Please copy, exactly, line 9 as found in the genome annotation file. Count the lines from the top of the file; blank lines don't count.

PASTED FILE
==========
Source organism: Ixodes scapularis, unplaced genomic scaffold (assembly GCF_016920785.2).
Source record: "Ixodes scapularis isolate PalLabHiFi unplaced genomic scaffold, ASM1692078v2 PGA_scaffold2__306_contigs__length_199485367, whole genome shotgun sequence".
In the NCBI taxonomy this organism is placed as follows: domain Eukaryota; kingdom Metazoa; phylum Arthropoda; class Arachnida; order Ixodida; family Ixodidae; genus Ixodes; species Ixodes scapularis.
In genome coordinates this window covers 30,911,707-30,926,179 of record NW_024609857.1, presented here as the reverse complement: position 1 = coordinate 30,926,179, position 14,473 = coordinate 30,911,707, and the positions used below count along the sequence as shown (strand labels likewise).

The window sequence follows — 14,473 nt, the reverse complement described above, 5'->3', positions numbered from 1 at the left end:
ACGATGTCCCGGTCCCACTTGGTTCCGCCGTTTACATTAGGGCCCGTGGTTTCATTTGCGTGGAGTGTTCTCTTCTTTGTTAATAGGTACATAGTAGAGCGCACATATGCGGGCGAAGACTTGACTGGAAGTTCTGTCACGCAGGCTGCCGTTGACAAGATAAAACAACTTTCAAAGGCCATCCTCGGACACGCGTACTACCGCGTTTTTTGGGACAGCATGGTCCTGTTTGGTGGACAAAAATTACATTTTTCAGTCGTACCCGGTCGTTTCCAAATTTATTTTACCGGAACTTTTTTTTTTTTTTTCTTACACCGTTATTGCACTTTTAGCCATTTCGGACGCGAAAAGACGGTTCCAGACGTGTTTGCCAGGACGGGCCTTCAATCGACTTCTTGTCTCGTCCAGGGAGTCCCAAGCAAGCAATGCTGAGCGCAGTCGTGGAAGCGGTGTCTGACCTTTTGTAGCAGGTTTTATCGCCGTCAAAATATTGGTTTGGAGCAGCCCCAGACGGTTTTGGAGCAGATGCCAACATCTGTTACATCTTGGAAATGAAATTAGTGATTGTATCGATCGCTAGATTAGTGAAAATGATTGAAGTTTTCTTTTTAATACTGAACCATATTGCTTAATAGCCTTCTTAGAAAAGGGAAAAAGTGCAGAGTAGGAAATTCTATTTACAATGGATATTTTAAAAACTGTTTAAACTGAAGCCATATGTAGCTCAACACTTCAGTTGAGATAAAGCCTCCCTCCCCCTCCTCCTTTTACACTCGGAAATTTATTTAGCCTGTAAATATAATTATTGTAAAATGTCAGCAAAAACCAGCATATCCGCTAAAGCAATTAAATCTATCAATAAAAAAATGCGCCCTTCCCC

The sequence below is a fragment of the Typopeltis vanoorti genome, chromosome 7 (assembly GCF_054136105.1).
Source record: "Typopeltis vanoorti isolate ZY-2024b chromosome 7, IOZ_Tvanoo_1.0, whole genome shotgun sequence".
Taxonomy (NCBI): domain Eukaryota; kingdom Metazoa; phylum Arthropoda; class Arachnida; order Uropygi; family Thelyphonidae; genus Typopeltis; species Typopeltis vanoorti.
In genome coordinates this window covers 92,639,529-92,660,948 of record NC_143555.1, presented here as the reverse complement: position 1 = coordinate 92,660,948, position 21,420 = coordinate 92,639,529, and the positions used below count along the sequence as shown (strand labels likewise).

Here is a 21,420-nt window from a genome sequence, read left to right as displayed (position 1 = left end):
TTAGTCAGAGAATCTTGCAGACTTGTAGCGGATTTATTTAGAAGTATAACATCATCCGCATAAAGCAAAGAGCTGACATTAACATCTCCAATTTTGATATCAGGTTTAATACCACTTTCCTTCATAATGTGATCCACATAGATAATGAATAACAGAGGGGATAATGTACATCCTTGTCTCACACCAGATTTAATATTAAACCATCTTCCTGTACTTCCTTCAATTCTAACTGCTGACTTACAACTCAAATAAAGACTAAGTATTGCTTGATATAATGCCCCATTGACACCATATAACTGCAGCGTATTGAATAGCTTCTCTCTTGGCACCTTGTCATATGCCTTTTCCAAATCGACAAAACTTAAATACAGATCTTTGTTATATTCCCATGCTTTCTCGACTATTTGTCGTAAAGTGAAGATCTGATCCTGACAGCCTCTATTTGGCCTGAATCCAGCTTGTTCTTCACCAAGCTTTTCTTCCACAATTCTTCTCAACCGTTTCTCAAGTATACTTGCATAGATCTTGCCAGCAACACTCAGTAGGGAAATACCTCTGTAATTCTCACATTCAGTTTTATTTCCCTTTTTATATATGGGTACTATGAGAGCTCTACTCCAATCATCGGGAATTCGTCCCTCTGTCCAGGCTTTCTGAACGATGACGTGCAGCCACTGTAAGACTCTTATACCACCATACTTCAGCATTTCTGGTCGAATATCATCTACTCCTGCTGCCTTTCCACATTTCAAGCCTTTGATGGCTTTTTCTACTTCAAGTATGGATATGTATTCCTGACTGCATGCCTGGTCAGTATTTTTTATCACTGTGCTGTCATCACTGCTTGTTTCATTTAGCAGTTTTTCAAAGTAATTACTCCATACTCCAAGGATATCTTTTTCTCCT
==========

Taxonomy (NCBI): domain Eukaryota; kingdom Metazoa; phylum Arthropoda; class Arachnida; order Uropygi; family Thelyphonidae; genus Typopeltis; species Typopeltis vanoorti.